11 Aug 22

The ongoing battle for dominance in the world of professional golf finally reached the courts on Tuesday as three LIV Golf members sought a temporary restraining order against the PGA Tour which, if successful, would allow Talor Gooch, Hudson Swafford and Matt Jones to play in the PGA Tour’s prestigious FedEx Cup Play-Offs – the annual culmination of the PGA Tour’s regular season which is open to the PGA Tour’s top 125 players.

The motion for a temporary restraining order, equivalent to an interim injunction in England and Wales, is part of a wider case brought by a number of LIV Golf members which challenges the PGA Tour’s conduct in response to those players joining LIV Golf. The basis of that wider claim is threefold:

  • firstly, that the PGA Tour has instigated a group boycott, alongside the DP World Tour, in response to the threat posed by LIV Golf;
  • secondly, that the PGA Tour has maintained a monopoly in elite professional golf; and
  • thirdly, that the PGA Tour has breached its own regulations in denying certain LIV Golf members the right to have their suspensions stayed pending appeal.

A temporary restraining order will only be awarded where, amongst other criteria, the plaintiff shows that, without such an order, he or she would suffer “irreparable harm” – this is, ultimately, where Gooch, Swafford and Jones’ motion failed.

The plaintiffs argued that, in being denied the opportunity to participate in the FedEx Cup Play-Offs (for which they had each duly qualified), they would (i) lose the opportunity to qualify for certain Major Championships and other leading tournaments (ii) lose the opportunity to achieve Official World Golf Ranking points (which, currently, participation in LIV Golf does not offer) (iii) lose income earning opportunities (the FedEx Cup Play-Offs offer up to $20m in individual prize money) and (iv) suffer damage to their reputation and brand.

In response, the PGA Tour argued that the plaintiffs’ delay in seeking a temporary restraining order undermined their assertion of irreparable harm, on the basis that the plaintiffs had only sought the order two months’ following notification by the PGA Tour of their suspensions. The PGA Tour further argued that monetary losses (for which damages can be sought) and, what the PGA Tour described as, “speculative” reputational damage are insufficient to show “irreparable harm”.

The court, in this instance, sided with the PGA Tour and denied the temporary restraining order sought meaning that Gooch, Swafford and Jones will not be permitted to compete in the FedEx Cup Play-Offs.

The court found that LIV Golf players are not barred from playing professional golf against the world’s top players, competing for lucrative prize money, securing valuable endorsements or building brand, rather, they are simply barred from doing so on the PGA Tour. Given the other playing opportunities open to them (through LIV Golf), the threshold to show “irreparable harm” was, in the court’s view, not met. The court further suggested that the up-front payments made to LIV Golf members have been carefully calculated to account for the losses that those players would suffer as a result of the “virtually certain” suspension from the PGA Tour. Ultimately, the court concluded that LIV Golf members would likely earn significantly more from playing LIV Golf than they would by being permitted to play in the FedEx Cup Play-Offs.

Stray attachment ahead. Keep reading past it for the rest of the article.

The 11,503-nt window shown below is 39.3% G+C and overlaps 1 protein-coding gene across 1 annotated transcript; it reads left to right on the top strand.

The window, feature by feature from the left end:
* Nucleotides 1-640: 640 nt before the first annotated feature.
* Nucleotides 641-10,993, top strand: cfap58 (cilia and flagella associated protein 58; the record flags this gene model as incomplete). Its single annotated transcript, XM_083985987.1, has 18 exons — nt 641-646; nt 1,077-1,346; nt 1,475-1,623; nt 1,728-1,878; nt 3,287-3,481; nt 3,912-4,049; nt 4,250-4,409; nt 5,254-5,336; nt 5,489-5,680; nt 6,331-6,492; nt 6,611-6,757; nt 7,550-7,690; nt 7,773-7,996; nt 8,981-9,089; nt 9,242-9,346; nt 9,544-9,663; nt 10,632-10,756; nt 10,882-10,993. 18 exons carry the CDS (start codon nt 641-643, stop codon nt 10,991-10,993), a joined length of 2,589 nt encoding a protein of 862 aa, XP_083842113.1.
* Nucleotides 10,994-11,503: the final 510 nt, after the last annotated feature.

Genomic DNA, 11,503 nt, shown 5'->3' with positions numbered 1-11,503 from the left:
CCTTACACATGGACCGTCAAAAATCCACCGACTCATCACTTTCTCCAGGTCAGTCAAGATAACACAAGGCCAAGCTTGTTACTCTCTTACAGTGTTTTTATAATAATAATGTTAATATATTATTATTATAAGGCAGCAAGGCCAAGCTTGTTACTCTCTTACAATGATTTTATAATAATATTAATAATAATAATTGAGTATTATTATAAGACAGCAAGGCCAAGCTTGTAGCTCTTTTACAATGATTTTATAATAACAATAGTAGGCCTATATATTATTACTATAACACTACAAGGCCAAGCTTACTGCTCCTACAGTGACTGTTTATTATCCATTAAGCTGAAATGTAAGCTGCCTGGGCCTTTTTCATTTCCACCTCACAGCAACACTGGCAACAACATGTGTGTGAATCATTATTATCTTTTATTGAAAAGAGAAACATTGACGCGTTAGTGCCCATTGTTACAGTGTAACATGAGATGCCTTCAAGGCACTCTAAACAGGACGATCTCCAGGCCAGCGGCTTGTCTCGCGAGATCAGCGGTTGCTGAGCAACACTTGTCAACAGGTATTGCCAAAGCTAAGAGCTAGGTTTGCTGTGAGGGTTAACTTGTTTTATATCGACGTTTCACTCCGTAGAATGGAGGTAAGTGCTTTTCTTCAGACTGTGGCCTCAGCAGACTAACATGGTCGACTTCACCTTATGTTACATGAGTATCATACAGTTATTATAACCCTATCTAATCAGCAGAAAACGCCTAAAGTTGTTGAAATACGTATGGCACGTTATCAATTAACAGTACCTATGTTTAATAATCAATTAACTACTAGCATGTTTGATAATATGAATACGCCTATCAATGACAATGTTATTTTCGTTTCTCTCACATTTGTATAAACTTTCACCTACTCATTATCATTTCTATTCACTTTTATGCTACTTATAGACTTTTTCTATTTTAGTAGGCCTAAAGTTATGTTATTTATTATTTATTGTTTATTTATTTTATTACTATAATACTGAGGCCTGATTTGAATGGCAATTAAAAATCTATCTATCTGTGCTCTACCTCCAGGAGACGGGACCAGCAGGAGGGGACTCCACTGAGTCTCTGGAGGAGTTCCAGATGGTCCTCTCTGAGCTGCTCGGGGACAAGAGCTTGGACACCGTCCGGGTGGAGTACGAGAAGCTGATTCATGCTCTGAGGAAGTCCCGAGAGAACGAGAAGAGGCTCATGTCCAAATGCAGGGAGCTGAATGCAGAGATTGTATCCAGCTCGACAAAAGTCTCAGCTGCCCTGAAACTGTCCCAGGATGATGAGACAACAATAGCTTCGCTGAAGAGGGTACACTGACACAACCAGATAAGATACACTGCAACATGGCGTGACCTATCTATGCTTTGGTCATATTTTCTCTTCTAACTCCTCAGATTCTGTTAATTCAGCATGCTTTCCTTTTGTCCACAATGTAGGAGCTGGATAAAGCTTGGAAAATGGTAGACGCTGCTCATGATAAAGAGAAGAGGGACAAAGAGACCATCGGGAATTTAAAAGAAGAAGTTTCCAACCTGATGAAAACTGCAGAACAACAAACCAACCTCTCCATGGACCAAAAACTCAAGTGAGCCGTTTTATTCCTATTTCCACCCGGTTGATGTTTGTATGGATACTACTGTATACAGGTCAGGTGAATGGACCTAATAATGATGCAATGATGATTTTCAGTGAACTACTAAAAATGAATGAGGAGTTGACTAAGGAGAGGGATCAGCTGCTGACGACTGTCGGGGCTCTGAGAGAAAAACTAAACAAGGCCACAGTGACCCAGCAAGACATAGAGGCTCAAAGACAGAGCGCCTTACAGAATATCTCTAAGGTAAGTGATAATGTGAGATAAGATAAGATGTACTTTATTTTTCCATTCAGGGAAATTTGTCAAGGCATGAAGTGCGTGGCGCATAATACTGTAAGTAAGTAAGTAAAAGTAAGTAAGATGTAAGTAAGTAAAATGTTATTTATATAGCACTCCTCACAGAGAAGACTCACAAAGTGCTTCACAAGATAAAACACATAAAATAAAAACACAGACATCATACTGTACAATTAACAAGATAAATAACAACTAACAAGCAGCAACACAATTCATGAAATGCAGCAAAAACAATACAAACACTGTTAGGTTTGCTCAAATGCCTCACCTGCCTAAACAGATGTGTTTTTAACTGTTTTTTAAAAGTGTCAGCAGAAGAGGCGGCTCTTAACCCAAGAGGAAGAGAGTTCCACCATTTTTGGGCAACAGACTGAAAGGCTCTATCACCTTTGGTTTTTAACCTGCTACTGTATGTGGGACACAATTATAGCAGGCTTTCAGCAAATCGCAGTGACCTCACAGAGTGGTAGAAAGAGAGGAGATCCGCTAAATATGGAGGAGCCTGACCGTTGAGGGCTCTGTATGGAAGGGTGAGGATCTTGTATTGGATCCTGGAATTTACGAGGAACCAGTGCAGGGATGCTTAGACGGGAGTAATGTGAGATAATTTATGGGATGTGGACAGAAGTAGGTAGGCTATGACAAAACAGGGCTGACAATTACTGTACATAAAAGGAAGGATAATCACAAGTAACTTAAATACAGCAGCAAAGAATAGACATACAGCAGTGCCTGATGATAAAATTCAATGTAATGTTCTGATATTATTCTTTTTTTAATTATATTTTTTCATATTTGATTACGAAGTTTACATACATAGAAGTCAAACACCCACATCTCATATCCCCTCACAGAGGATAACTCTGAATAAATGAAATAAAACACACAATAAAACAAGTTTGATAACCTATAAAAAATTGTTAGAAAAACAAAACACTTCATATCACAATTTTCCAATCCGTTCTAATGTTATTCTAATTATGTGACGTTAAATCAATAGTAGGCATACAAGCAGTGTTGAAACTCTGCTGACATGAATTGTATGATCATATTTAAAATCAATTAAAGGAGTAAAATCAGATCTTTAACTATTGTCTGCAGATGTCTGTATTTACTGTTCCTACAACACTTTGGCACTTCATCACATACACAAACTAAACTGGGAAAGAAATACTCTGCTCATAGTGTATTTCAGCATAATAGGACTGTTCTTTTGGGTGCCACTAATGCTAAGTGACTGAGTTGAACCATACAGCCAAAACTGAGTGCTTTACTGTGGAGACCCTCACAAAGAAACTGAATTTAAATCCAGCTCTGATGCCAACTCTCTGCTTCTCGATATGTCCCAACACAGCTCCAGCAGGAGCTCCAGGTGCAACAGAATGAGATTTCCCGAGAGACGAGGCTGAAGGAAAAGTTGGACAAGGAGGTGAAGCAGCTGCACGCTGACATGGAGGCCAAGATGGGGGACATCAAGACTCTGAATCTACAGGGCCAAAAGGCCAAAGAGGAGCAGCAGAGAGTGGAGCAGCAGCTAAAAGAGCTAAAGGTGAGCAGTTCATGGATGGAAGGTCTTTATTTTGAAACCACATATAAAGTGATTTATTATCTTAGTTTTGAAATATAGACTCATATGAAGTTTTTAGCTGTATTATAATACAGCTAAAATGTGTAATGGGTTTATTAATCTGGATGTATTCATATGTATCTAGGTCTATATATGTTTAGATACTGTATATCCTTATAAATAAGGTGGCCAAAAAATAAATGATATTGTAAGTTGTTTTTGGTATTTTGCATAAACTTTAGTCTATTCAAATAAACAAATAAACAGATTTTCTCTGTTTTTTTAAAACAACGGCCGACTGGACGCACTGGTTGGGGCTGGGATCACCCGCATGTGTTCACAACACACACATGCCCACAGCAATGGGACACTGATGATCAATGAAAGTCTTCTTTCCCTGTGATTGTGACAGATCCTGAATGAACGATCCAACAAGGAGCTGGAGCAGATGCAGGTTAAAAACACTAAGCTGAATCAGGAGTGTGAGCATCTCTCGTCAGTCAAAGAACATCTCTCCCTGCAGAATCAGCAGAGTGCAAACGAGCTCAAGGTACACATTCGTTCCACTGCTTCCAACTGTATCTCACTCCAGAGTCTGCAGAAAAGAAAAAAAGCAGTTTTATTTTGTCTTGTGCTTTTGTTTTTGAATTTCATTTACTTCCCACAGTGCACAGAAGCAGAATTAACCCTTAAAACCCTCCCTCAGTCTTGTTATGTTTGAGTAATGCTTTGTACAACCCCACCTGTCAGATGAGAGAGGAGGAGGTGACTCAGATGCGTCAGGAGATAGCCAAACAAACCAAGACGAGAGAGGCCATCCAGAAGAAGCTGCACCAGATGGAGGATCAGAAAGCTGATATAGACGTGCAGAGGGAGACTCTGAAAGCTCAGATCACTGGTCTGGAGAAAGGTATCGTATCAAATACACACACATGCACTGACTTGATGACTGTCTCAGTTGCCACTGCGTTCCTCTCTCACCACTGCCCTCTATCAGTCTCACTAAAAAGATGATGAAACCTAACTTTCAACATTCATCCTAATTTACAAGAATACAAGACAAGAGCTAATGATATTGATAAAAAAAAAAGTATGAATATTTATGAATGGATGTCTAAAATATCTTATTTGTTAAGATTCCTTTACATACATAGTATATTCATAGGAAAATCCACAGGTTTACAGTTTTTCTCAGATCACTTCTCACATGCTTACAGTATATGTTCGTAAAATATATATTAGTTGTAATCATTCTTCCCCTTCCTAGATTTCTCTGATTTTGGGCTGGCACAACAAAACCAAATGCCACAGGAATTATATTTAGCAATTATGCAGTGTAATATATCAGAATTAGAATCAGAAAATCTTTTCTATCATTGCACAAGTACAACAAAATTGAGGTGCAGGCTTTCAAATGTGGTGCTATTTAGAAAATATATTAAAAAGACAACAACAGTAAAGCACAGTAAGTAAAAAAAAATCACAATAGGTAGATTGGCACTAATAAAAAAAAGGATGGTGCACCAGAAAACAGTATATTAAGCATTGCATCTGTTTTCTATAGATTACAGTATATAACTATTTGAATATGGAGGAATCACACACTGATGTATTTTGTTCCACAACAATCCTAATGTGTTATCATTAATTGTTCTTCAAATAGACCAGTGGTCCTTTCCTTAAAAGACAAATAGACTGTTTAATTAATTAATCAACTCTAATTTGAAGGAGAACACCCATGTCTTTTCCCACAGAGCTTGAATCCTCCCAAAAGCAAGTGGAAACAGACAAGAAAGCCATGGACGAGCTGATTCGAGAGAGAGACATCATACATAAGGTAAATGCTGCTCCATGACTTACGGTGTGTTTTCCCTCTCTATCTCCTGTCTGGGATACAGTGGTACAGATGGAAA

Somewhat perversely, it seems that the relative success enjoyed by LIV Golf to date in (i) securing a number of top players (for example, half of the top 10 in the PGA Tour’s Player Impact Programme for 2021, a ranking of the most impactful professional golfers on tour, have joined LIV Golf) (ii) awarding significant prize money and (iii) operating high-profile events, has contributed to the court’s conclusion that LIV Golf is already a viable competitor to the PGA Tour and therefore that no restraining order was required.

It’s important to note that, as yet, the case in question is brought by the players themselves as opposed to LIV Golf meaning that the current focus is on whether the players have suffered harm. It remains to be seen whether LIV Golf itself will take steps to protect its own position – if they do, focus will likely shift towards establishing whether the PGA Tour can be shown to have acted anti-competitively in its attempts to stifle the threat posed by LIV Golf.

Whilst the PGA Tour were successful at Tuesday’s hearing, there remain many more days in court to come as and when the substantive case is heard. It’s possible that the dispute may also be looked at from a European competition law perspective as and when those sanctions imposed by the DP World Tour are examined further.

Part 2, no doubt, to follow…

Robin Cumming

Senior Associate